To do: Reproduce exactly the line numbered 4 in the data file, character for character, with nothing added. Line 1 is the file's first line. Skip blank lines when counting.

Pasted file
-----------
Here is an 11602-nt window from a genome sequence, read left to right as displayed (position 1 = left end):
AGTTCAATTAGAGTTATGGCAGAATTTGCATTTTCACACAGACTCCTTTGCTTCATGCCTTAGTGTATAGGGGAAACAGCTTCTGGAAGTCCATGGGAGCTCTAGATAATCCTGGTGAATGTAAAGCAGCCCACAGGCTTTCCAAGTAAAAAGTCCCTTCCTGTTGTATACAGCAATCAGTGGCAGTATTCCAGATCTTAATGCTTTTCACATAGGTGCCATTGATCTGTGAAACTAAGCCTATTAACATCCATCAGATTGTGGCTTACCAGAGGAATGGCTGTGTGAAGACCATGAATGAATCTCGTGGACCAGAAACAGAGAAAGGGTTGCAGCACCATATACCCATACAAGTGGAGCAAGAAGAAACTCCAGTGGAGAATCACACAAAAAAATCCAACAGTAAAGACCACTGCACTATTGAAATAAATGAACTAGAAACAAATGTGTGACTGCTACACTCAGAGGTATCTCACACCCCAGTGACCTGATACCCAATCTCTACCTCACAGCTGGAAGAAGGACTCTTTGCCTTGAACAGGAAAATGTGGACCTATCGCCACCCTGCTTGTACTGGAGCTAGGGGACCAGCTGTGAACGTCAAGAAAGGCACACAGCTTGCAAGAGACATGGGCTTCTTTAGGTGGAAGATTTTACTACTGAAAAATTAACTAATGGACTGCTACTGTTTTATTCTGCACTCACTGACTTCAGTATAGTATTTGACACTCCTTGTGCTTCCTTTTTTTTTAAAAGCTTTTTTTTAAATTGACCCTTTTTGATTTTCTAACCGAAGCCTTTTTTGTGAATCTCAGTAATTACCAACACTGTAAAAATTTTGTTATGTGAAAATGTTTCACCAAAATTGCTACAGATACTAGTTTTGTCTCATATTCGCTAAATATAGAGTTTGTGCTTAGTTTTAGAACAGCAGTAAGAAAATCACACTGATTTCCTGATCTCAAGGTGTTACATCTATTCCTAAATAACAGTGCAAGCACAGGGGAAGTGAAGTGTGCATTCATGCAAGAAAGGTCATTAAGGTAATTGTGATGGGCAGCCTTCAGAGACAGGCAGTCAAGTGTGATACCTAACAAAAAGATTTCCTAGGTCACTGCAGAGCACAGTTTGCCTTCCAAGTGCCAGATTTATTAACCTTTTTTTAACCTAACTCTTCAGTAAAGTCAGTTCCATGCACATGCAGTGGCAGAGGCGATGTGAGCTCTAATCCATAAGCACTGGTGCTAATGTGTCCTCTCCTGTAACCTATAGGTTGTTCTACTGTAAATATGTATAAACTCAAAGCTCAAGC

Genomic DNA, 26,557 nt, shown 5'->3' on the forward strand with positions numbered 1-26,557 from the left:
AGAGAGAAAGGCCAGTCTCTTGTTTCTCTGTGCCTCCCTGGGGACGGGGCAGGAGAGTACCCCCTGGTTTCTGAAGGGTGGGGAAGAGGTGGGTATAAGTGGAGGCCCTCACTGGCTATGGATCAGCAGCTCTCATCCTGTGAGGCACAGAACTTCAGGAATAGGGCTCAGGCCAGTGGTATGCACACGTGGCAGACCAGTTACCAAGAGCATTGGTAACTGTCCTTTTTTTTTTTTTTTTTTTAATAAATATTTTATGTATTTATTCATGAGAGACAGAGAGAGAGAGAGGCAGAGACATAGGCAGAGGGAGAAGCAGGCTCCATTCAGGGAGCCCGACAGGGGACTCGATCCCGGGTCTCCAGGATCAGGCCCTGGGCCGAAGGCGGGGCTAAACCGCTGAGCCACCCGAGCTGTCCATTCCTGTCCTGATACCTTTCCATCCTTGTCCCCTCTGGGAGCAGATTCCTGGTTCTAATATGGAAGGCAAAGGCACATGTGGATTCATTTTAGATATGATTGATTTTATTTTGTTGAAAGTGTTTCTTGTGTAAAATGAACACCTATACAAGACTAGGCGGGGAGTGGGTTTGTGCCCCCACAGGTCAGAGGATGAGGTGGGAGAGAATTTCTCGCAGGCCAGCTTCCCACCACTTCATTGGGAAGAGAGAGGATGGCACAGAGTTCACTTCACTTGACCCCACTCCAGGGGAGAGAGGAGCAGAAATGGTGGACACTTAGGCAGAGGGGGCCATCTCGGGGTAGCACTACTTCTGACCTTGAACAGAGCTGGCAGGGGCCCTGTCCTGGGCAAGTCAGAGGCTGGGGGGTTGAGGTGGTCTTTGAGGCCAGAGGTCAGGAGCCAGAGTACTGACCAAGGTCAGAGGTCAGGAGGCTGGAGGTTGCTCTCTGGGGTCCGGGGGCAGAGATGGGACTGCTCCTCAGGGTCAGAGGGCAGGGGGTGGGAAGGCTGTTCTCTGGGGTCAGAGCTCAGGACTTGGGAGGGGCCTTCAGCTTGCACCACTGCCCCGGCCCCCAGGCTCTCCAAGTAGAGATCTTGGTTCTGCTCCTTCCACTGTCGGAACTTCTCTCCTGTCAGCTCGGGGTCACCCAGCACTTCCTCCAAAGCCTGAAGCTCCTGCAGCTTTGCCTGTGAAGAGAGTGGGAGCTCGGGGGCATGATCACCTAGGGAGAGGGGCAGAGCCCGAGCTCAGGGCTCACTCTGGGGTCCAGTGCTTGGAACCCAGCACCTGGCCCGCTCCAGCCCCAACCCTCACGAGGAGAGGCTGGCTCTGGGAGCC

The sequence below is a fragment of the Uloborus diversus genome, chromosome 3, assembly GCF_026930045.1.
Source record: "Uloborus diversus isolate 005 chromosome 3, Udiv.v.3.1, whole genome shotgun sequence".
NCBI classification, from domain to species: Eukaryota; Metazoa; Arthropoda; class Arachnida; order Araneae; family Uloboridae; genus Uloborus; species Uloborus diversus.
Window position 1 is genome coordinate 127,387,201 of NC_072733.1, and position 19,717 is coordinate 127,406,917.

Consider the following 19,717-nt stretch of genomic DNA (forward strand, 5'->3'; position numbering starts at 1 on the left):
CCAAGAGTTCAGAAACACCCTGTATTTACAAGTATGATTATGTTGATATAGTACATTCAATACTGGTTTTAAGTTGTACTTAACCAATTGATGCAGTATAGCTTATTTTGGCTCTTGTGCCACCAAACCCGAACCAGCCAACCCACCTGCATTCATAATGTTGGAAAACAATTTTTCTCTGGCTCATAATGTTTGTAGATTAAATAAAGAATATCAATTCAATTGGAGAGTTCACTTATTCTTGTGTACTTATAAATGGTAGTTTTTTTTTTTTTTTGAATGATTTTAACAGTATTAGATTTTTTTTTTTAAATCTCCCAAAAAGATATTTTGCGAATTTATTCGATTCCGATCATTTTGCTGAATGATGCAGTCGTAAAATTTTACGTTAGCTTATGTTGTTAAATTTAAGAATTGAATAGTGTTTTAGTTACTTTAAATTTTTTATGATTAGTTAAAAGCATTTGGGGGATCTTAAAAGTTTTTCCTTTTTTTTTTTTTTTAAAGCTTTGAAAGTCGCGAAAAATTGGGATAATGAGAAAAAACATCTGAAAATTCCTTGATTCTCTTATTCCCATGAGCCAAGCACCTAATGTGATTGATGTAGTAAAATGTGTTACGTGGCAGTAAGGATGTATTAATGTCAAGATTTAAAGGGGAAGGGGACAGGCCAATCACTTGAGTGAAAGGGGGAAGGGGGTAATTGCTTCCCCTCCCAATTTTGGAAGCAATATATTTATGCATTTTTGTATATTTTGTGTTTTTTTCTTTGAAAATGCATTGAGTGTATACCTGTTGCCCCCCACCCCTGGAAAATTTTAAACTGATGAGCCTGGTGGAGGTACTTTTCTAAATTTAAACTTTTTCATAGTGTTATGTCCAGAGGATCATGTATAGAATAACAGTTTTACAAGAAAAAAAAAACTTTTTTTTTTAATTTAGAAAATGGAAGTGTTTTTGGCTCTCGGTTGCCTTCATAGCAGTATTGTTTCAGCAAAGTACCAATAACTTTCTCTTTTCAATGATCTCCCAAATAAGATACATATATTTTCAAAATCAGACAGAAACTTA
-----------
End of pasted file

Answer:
AGAGAGAAAGGCCAGTCTCTTGTTTCTCTGTGCCTCCCTGGGGACGGGGCAGGAGAGTACCCCCTGGTTTCTGAAGGGTGGGGAAGAGGTGGGTATAAGTGGAGGCCCTCACTGGCTATGGATCAGCAGCTCTCATCCTGTGAGGCACAGAACTTCAGGAATAGGGCTCAGGCCAGTGGTATGCACACGTGGCAGACCAGTTACCAAGAGCATTGGTAACTGTCCTTTTTTTTTTTTTTTTTTTAATAAATATTTTATGTATTTATTCATGAGAGACAGAGAGAGAGAGAGGCAGAGACATAGGCAGAGGGAGAAGCAGGCTCCATTCAGGGAGCCCGACAGGGGACTCGATCCCGGGTCTCCAGGATCAGGCCCTGGGCCGAAGGCGGGGCTAAACCGCTGAGCCACCCGAGCTGTCCATTCCTGTCCTGATACCTTTCCATCCTTGTCCCCTCTGGGAGCAGATTCCTGGTTCTAATATGGAAGGCAAAGGCACATGTGGATTCATTTTAGATATGATTGATTTTATTTTGTTGAAAGTGTTTCTTGTGTAAAATGAACACCTATACAAGACTAGGCGGGGAGTGGGTTTGTGCCCCCACAGGTCAGAGGATGAGGTGGGAGAGAATTTCTCGCAGGCCAGCTTCCCACCACTTCATTGGGAAGAGAGAGGATGGCACAGAGTTCACTTCACTTGACCCCACTCCAGGGGAGAGAGGAGCAGAAATGGTGGACACTTAGGCAGAGGGGGCCATCTCGGGGTAGCACTACTTCTGACCTTGAACAGAGCTGGCAGGGGCCCTGTCCTGGGCAAGTCAGAGGCTGGGGGGTTGAGGTGGTCTTTGAGGCCAGAGGTCAGGAGCCAGAGTACTGACCAAGGTCAGAGGTCAGGAGGCTGGAGGTTGCTCTCTGGGGTCCGGGGGCAGAGATGGGACTGCTCCTCAGGGTCAGAGGGCAGGGGGTGGGAAGGCTGTTCTCTGGGGTCAGAGCTCAGGACTTGGGAGGGGCCTTCAGCTTGCACCACTGCCCCGGCCCCCAGGCTCTCCAAGTAGAGATCTTGGTTCTGCTCCTTCCACTGTCGGAACTTCTCTCCTGTCAGCTCGGGGTCACCCAGCACTTCCTCCAAAGCCTGAAGCTCCTGCAGCTTTGCCTGTGAAGAGAGTGGGAGCTCGGGGGCATGATCACCTAGGGAGAGGGGCAGAGCCCGAGCTCAGGGCTCACTCTGGGGTCCAGTGCTTGGAACCCAGCACCTGGCCCGCTCCAGCCCCAACCCTCACGAGGAGAGGCTGGCTCTGGGAGCC